St Thomas More’s Catholic Church, Newstead


St Thomas More’s Primary School, 125 Abbott Street, Newstead. Google Maps.

Opened 1937.
Now school hall.


Modern in every way, the new Roman Catholic Church at the corner of Abbott and Campbell Streets, was blessed and opened yesterday after noon by Monsignor Monaghan in the presence of a large attendance of parishioners. The building has been given the name of the Church of St. Thomas More, and is an important asset to the Catholic community of Newstead. who have previously worshipped at the Church of the Apostles.

Accompanying Monsignor Monaghan were Rev. Fathers W. A. Upton (administrator at the Church of the Apostles). John Cullen (Hobart). M. O’Loughlin, Mullany (Essendon. Vic.), and T. Murphy. Messrs. J. Madden and D. J. O’Keefe. Ms.H.A., were also present. The ceremonies began with a procession of blessing around the building, led by altar boys, the leader of whom carried the crucifix. Members of the Hibernian Society in regalia and of the St. Vincent de Paul Society formed a guard of honour. After the church foundations had been blessed, the procession moved indoors for a similar ceremony, the parishioners waiting outside for the opening speeches made from a specially erect ed platform on which, in addition to the clergy. were seated prominent members of the church. At the conclusion of the ceremony outside all present entered the church for a Benediction service.

Cost of Building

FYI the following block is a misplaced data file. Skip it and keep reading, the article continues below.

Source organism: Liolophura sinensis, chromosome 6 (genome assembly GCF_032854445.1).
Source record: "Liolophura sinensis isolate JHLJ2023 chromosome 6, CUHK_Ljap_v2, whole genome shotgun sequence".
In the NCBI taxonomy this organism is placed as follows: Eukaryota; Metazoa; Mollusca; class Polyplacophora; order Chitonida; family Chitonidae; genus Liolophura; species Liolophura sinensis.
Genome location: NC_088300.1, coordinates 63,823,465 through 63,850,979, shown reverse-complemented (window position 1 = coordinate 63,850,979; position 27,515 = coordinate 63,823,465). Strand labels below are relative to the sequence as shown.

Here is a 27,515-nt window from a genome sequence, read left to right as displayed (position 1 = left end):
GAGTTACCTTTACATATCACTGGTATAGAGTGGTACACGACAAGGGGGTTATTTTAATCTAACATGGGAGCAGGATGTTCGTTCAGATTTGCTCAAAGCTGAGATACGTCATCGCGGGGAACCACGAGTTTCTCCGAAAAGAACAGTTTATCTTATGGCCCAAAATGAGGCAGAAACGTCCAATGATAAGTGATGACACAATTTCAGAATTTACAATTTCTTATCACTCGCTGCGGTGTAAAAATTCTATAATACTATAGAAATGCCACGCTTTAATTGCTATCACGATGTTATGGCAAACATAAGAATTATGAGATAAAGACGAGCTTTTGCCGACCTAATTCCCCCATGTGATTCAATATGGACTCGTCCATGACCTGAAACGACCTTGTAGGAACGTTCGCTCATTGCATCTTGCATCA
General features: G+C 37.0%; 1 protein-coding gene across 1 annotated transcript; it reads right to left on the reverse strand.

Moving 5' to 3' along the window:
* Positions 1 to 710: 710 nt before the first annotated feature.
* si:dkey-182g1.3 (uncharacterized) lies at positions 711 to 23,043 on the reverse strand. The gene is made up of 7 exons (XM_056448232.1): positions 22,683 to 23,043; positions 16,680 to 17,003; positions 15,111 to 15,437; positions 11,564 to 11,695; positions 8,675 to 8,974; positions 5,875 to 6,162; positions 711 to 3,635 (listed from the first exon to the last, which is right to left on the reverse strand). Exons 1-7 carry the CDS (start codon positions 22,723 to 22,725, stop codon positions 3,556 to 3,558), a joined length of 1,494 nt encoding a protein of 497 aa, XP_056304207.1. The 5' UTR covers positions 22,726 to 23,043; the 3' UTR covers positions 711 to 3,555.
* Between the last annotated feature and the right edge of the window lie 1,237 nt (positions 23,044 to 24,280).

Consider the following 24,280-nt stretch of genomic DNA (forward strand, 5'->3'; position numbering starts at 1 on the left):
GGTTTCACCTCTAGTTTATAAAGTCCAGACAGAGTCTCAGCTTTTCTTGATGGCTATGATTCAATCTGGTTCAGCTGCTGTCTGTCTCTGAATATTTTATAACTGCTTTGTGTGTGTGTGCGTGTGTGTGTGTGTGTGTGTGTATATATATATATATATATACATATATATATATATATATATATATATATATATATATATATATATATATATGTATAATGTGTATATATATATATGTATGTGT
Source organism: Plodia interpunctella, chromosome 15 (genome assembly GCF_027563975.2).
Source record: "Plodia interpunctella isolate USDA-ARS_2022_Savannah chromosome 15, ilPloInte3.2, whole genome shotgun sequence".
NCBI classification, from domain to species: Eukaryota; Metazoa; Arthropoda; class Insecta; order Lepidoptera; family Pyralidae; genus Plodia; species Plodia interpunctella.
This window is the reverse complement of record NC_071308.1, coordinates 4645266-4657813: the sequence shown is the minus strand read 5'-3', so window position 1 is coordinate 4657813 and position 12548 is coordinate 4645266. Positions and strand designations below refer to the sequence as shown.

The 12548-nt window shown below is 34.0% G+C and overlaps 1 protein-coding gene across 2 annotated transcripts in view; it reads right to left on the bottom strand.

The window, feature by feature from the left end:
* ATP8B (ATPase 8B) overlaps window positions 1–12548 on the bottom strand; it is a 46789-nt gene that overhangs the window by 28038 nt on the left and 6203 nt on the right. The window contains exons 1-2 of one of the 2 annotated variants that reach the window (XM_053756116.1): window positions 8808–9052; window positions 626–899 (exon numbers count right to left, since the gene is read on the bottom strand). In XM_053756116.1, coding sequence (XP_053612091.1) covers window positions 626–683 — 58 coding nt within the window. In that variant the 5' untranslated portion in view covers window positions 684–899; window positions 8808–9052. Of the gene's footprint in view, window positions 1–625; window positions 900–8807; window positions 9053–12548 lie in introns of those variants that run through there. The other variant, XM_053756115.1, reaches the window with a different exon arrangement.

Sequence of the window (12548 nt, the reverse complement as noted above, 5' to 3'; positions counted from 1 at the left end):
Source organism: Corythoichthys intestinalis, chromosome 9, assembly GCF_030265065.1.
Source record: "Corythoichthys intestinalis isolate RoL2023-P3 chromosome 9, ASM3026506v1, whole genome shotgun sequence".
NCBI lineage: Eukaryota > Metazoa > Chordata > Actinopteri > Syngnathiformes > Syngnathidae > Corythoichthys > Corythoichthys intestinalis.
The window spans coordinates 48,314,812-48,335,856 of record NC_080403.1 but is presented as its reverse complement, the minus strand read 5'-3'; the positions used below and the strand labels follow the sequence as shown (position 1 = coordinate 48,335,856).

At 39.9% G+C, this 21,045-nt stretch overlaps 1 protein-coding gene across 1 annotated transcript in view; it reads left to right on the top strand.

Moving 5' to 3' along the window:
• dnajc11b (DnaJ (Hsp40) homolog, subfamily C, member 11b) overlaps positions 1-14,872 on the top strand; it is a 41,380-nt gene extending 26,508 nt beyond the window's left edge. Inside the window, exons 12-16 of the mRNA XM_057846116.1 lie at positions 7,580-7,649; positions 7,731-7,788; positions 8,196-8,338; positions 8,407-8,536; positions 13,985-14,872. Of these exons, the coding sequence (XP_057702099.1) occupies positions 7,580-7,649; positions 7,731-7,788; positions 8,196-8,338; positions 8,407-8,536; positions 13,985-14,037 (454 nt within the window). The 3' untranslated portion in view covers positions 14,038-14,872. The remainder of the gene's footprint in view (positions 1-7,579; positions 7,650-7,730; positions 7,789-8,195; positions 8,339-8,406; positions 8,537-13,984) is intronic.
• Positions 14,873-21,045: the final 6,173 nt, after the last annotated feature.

Rev. Father Upton explained that originally the idea was to build a wooden church with the intention of using it as a hall later, when a better church would be constructed. but it was found that the cost of building in wood would be so high that it was decided to have the work done in brick. The church and outbuildings had cost £2135 3s 3d. In addition, architect’s fees. furnishings, and the brick fence had cost £482 2s. making a total of £2617 5s 3d. There was to be added the cost of the land and other outlay, making a sum of £5713 10s 4d spent at Newstead. This was all included in the parish of Launceston, which was left with a total debt of £3862 13s 5d. Rev. Father Upton then read a list of gifts (including cash. £180 5s) to the church, and valuable furnishings, announcing the names of the donors. He then introduced Monsignor Monaghan. Monsignor Monaghan, Vicar Capitular, said that he was very gratified to officiate at the opening of the church, an honour which fell to him in the absence of the Archbishop. For many years the people of Newstead had been looking forward to the day when they would have their own church, and the day had been well worth waiting for. “You have a splendid building here, and you have to thank Father Upton for the energy he has shown since the day the question of a new church was first mooted,” said the speaker. “I have no hesitation in saying that the confidence he has in the generosity of the people of this district will not be misplaced. You have got full value for the money that has been spent, judging from what I have seen of buildings in other places.”